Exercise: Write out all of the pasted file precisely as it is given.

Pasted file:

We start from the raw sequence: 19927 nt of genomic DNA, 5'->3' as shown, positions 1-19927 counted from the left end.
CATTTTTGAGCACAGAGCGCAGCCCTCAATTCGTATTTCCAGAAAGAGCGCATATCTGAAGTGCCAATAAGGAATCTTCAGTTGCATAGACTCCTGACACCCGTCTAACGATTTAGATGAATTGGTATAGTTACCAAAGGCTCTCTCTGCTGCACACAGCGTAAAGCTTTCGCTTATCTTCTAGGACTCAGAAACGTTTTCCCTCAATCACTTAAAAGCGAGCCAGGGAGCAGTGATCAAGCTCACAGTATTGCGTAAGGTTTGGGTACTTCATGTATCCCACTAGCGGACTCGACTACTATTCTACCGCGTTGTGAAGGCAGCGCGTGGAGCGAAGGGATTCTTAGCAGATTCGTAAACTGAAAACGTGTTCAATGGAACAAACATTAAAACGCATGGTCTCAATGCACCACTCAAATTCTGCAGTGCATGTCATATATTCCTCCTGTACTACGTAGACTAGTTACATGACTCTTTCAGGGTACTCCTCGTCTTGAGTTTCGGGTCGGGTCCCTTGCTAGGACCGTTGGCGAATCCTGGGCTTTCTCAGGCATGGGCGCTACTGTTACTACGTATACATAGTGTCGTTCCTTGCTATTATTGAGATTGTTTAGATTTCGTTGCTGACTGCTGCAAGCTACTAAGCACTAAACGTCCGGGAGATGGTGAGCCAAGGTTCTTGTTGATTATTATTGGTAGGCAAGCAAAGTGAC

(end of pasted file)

We start from the raw sequence: 19927 nt of genomic DNA, 5'->3' as shown, positions 1-19927 counted from the left end.
CATTTTTGAGCACAGAGCGCAGCCCTCAATTCGTATTTCCAGAAAGAGCGCATATCTGAAGTGCCAATAAGGAATCTTCAGTTGCATAGACTCCTGACACCCGTCTAACGATTTAGATGAATTGGTATAGTTACCAAAGGCTCTCTCTGCTGCACACAGCGTAAAGCTTTCGCTTATCTTCTAGGACTCAGAAACGTTTTCCCTCAATCACTTAAAAGCGAGCCAGGGAGCAGTGATCAAGCTCACAGTATTGCGTAAGGTTTGGGTACTTCATGTATCCCACTAGCGGACTCGACTACTATTCTACCGCGTTGTGAAGGCAGCGCGTGGAGCGAAGGGATTCTTAGCAGATTCGTAAACTGAAAACGTGTTCAATGGAACAAACATTAAAACGCATGGTCTCAATGCACCACTCAAATTCTGCAGTGCATGTCATATATTCCTCCTGTACTACGTAGACTAGTTACATGACTCTTTCAGGGTACTCCTCGTCTTGAGTTTCGGGTCGGGTCCCTTGCTAGGACCGTTGGCGAATCCTGGGCTTTCTCAGGCATGGGCGCTACTGTTACTACGTATACATAGTGTCGTTCCTTGCTATTATTGAGATTGTTTAGATTTCGTTGCTGACTGCTGCAAGCTACTAAGCACTAAACGTCCGGGAGATGGTGAGCCAAGGTTCTTGTTGATTATTATTGGTAGGCAAGCAAAGTGAC